Google isn’t really sure how to tell you this but… you stink. Luckily for you, the search giant just received a patent on Tuesday from the U.S. Patent and Trademark Office for a new wearable odor-sensing tool that can help eliminate any unpleasant smells that may be emanating from your body and make sure you don’t offend any nearby noses.
The “Odor removing device,” as it’s labeled on the patent, would consist of an activity sensor that can detect when the wearer is active. “When a user is wearing the fragrance emission device and begins to exert himself or herself, an activity module within the device may detect the physical exertion,” explains the text of the patent. “The activity module may detect a rise in sweat levels, an increase in body odor or body temperature, or any other parameter that may indicate the user is exercising or otherwise exerting themself.”
Should the wearer start to work up such a sweat that their smell begins wafting, Google’s device would neutralize the smell with a blast of an odor eliminator (which I imagine is tentatively named Googel No. 5. Or perhaps L’Air Du Goog). Basically, it’s like having a Glade PlugIn on you at all times.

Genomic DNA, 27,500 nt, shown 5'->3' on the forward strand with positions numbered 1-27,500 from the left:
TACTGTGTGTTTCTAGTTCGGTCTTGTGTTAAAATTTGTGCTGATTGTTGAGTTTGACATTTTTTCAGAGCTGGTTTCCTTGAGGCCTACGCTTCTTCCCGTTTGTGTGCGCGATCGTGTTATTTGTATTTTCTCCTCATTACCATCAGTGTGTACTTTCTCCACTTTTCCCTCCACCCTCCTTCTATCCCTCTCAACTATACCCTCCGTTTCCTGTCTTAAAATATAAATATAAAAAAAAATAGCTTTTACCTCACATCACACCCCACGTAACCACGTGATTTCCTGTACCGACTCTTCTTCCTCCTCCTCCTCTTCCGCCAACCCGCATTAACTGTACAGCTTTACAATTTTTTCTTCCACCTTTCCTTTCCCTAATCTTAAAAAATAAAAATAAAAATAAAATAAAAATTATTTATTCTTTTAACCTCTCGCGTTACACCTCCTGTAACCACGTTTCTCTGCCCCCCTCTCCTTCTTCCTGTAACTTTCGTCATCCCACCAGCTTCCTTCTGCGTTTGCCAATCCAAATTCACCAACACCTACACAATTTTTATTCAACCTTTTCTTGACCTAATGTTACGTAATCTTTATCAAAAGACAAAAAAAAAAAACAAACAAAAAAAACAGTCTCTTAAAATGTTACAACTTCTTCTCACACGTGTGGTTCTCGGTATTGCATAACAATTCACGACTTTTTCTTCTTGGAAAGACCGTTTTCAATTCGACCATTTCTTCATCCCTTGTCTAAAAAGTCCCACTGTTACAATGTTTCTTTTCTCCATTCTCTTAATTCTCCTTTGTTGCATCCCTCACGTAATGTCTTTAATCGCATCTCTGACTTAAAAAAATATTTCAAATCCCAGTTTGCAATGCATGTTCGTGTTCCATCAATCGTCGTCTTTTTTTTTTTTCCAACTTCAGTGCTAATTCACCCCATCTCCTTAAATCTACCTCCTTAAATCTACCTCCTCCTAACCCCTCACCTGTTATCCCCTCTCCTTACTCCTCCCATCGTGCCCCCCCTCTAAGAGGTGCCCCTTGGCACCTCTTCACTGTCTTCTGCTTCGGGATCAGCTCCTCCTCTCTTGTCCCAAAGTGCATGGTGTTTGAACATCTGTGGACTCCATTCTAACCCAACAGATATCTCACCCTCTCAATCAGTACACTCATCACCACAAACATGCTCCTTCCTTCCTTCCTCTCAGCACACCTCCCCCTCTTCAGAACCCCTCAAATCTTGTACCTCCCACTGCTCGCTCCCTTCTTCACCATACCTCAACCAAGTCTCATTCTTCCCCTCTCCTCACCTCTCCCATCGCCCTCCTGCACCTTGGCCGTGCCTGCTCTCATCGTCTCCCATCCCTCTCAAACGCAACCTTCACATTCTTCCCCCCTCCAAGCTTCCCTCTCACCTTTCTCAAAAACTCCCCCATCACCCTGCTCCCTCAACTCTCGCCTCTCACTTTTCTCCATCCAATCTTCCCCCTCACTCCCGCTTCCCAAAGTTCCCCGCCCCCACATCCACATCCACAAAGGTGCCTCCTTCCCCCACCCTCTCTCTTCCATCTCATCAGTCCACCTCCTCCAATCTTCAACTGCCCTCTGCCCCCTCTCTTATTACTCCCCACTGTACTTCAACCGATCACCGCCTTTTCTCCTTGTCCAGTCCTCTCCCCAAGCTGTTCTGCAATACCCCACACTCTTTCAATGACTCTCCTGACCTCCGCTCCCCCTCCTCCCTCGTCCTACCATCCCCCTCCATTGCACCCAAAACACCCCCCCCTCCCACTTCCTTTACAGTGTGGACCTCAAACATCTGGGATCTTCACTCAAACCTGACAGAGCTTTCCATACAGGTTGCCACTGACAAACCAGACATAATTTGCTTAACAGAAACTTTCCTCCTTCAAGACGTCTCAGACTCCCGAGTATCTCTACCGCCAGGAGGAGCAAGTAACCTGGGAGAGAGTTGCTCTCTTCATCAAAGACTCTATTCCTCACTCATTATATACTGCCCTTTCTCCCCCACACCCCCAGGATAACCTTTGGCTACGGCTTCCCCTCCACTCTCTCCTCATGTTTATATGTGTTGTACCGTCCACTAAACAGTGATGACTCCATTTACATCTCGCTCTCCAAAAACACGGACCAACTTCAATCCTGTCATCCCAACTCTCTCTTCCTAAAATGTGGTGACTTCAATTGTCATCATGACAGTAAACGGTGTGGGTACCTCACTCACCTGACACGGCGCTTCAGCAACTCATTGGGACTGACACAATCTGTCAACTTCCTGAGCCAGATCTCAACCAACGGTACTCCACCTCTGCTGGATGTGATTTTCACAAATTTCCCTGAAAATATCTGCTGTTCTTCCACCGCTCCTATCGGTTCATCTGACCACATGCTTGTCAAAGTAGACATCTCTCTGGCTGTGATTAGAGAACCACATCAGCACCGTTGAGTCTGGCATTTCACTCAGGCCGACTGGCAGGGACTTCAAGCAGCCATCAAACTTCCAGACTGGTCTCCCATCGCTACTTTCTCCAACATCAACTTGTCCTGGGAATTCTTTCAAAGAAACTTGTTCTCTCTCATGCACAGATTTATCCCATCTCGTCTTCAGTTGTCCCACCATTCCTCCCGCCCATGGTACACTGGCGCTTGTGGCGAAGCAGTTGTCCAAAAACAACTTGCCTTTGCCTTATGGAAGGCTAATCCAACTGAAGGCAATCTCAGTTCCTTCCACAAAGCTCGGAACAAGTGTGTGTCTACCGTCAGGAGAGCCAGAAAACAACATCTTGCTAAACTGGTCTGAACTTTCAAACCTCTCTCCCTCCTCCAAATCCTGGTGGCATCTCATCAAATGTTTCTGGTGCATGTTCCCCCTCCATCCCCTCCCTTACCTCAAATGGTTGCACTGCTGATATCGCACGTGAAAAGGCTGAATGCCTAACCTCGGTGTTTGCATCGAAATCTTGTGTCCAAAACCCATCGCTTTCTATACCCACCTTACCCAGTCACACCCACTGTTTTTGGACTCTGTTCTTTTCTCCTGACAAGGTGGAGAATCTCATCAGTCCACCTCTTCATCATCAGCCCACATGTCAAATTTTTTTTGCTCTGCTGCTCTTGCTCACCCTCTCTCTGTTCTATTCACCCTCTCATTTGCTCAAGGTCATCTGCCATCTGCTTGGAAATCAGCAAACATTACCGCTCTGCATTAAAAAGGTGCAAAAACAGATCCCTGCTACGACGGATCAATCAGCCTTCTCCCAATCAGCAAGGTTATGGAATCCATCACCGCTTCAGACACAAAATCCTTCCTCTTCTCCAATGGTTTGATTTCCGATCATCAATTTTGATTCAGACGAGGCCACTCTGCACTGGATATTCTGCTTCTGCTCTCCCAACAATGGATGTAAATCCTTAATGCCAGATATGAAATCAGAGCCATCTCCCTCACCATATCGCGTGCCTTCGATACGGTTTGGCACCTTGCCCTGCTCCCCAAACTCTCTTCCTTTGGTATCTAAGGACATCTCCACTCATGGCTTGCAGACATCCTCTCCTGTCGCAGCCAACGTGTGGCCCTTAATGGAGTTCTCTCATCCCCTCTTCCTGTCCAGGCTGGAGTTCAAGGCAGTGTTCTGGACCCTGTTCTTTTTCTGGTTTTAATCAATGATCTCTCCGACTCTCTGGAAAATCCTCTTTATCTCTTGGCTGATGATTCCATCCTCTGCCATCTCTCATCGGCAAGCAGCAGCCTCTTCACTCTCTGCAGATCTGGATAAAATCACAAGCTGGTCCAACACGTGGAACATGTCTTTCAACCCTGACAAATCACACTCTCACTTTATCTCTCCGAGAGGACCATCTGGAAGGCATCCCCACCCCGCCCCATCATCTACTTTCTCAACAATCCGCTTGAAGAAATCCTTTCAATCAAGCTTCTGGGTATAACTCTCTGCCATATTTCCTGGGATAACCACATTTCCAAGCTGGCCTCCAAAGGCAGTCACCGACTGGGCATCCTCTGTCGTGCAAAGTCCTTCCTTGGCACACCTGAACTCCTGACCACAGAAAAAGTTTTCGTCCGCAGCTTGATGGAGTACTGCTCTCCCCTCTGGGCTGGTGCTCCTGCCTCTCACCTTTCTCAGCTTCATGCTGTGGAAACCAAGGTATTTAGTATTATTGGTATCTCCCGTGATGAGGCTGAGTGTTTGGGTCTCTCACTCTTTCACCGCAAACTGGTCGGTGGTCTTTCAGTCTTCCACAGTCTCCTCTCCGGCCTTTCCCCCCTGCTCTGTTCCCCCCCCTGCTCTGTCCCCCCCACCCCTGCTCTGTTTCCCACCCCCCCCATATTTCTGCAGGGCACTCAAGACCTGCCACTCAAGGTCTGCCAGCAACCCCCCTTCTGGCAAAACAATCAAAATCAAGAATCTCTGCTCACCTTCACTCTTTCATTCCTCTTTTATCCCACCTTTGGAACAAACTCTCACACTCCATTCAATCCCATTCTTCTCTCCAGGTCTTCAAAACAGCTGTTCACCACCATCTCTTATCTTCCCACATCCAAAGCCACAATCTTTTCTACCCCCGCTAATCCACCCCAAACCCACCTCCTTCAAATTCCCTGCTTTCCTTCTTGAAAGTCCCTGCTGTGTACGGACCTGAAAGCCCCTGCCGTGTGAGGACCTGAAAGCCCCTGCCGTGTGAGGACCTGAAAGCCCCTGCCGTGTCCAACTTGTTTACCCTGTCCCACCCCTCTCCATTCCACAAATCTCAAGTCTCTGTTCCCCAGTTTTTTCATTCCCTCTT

In a slightly stranger application of the device, Google also plans to use the wearable to help users steer clear of friends and acquaintances when not at peak personal hygiene. The smell sensor plugs into a user’s social networks and pull out location information. If a person is about to run into a contact, the device reroutes the wearer so they won’t cross paths during a scent crisis, leaving their friends sniffing curiously in the hallway before going about their day.
The patent was initially filed in August 2012 by Motorola Mobility while under Google ownership. When Google sold the company to Lenovo in 2014, it retained most of the company’s portfolio of patents, including this one. Perhaps the Motorola offices were particularly unpleasant-smelling under Google’s management.
Whether we ever see this patent applied to any actual device is yet to be seen but seems unlikely. Many patents are filed without ever turning into a tangible product. It’s unclear what Google may have up its sleeve, but based on this patent, it’s definitely not deodorant.
Google did not respond to request for comment.